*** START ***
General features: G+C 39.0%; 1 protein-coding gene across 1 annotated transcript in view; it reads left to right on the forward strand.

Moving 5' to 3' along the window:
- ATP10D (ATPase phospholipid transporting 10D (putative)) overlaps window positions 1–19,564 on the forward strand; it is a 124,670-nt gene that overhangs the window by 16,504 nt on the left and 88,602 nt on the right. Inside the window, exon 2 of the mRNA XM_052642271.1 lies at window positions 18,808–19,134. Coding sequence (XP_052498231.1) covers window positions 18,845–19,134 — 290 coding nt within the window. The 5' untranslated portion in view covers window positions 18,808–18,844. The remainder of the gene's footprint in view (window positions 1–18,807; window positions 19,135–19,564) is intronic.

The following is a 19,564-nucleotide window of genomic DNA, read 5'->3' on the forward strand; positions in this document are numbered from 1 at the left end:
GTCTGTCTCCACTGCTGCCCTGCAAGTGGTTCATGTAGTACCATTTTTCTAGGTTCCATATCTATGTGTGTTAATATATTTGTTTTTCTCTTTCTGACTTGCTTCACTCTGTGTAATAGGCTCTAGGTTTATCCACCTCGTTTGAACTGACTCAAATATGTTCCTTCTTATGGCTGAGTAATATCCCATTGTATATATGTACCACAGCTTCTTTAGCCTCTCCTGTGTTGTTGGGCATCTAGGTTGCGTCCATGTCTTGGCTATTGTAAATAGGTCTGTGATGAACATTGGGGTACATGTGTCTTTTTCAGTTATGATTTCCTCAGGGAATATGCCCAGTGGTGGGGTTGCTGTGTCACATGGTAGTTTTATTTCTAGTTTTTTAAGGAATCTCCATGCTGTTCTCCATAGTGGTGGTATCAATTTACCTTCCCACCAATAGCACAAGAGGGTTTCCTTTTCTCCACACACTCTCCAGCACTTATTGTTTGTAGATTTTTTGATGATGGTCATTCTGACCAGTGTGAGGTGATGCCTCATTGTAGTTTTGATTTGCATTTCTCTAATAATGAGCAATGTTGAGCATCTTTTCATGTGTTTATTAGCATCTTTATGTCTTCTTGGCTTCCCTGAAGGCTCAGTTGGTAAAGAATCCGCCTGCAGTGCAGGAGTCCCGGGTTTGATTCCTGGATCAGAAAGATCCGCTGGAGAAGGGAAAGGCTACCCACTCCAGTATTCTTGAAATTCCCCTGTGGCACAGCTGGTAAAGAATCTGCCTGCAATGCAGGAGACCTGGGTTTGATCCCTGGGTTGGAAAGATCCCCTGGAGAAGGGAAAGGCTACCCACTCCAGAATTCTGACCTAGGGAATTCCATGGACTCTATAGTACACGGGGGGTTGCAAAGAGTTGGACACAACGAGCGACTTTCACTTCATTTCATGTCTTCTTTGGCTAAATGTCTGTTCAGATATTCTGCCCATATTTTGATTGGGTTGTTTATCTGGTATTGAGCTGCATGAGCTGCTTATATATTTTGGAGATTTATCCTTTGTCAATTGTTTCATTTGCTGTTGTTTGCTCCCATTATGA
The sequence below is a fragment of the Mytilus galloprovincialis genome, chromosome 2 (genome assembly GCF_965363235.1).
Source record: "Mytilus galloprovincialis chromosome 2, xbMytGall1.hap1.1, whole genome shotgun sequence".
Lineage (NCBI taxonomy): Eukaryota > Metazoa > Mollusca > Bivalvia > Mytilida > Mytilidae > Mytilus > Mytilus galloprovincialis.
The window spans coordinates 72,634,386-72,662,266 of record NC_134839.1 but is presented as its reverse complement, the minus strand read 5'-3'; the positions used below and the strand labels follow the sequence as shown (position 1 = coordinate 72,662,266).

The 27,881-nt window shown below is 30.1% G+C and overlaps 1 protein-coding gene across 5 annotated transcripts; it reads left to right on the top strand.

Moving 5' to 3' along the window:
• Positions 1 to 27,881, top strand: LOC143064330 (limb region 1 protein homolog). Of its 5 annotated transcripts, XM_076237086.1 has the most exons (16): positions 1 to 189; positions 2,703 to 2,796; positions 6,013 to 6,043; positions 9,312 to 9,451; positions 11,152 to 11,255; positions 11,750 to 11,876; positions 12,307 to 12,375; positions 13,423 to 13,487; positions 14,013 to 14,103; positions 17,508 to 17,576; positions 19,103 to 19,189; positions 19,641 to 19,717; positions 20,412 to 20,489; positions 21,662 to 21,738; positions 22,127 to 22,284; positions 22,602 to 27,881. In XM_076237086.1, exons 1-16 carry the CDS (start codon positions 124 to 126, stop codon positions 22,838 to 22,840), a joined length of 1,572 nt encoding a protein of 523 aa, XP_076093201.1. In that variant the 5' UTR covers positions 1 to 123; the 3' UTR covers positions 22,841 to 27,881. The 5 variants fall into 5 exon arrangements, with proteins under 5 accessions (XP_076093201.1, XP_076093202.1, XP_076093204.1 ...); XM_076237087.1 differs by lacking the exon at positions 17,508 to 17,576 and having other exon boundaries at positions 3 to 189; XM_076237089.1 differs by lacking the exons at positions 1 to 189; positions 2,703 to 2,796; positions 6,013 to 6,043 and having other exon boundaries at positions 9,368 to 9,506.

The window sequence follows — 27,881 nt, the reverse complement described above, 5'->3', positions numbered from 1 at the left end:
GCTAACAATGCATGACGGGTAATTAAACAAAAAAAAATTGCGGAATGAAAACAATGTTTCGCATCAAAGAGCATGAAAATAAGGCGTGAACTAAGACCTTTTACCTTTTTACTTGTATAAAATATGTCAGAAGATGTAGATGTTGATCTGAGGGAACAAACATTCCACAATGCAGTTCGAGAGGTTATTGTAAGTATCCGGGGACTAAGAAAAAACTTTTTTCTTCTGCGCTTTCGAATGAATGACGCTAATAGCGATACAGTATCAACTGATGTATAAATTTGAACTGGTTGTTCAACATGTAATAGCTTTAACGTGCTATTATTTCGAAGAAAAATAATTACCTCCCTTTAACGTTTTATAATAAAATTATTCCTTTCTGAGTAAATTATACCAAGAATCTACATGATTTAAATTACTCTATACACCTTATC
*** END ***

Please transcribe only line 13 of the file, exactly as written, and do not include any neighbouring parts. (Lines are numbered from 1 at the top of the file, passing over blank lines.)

The window sequence follows — 27,881 nt, the reverse complement described above, 5'->3', positions numbered from 1 at the left end: